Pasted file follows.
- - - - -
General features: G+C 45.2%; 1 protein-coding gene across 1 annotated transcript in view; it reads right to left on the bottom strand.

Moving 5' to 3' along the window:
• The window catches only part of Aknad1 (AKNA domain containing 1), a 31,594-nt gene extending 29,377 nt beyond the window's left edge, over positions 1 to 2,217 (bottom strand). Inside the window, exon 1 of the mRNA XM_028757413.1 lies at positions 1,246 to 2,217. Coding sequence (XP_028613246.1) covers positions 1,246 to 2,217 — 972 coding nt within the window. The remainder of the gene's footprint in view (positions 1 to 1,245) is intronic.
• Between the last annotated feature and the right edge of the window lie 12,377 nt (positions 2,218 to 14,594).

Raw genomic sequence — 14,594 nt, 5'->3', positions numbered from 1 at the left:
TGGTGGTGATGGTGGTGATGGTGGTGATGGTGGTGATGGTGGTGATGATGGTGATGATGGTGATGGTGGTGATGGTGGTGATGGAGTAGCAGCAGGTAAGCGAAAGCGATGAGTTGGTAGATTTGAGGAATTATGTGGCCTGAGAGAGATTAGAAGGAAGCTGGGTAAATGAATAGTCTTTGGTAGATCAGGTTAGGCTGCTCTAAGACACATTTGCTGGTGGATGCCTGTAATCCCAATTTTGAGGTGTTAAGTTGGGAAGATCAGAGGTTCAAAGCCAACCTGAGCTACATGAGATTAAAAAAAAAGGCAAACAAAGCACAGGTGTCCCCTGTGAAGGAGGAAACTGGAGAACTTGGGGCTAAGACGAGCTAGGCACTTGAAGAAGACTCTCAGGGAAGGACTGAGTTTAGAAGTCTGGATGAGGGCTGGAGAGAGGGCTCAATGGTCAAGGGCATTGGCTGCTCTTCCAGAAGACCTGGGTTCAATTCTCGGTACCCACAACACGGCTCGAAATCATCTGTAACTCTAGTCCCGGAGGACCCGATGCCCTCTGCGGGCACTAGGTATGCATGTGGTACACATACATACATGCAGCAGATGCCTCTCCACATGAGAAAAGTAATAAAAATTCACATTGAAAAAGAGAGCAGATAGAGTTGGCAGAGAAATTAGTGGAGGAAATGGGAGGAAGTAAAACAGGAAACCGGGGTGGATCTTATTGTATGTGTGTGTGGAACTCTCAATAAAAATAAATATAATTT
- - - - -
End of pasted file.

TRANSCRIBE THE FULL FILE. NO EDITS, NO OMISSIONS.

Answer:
General features: G+C 45.2%; 1 protein-coding gene across 1 annotated transcript in view; it reads right to left on the bottom strand.

Moving 5' to 3' along the window:
• The window catches only part of Aknad1 (AKNA domain containing 1), a 31,594-nt gene extending 29,377 nt beyond the window's left edge, over positions 1 to 2,217 (bottom strand). Inside the window, exon 1 of the mRNA XM_028757413.1 lies at positions 1,246 to 2,217. Coding sequence (XP_028613246.1) covers positions 1,246 to 2,217 — 972 coding nt within the window. The remainder of the gene's footprint in view (positions 1 to 1,245) is intronic.
• Between the last annotated feature and the right edge of the window lie 12,377 nt (positions 2,218 to 14,594).

Raw genomic sequence — 14,594 nt, 5'->3', positions numbered from 1 at the left:
TGGTGGTGATGGTGGTGATGGTGGTGATGGTGGTGATGGTGGTGATGATGGTGATGATGGTGATGGTGGTGATGGTGGTGATGGAGTAGCAGCAGGTAAGCGAAAGCGATGAGTTGGTAGATTTGAGGAATTATGTGGCCTGAGAGAGATTAGAAGGAAGCTGGGTAAATGAATAGTCTTTGGTAGATCAGGTTAGGCTGCTCTAAGACACATTTGCTGGTGGATGCCTGTAATCCCAATTTTGAGGTGTTAAGTTGGGAAGATCAGAGGTTCAAAGCCAACCTGAGCTACATGAGATTAAAAAAAAAGGCAAACAAAGCACAGGTGTCCCCTGTGAAGGAGGAAACTGGAGAACTTGGGGCTAAGACGAGCTAGGCACTTGAAGAAGACTCTCAGGGAAGGACTGAGTTTAGAAGTCTGGATGAGGGCTGGAGAGAGGGCTCAATGGTCAAGGGCATTGGCTGCTCTTCCAGAAGACCTGGGTTCAATTCTCGGTACCCACAACACGGCTCGAAATCATCTGTAACTCTAGTCCCGGAGGACCCGATGCCCTCTGCGGGCACTAGGTATGCATGTGGTACACATACATACATGCAGCAGATGCCTCTCCACATGAGAAAAGTAATAAAAATTCACATTGAAAAAGAGAGCAGATAGAGTTGGCAGAGAAATTAGTGGAGGAAATGGGAGGAAGTAAAACAGGAAACCGGGGTGGATCTTATTGTATGTGTGTGTGGAACTCTCAATAAAAATAAATATAATTT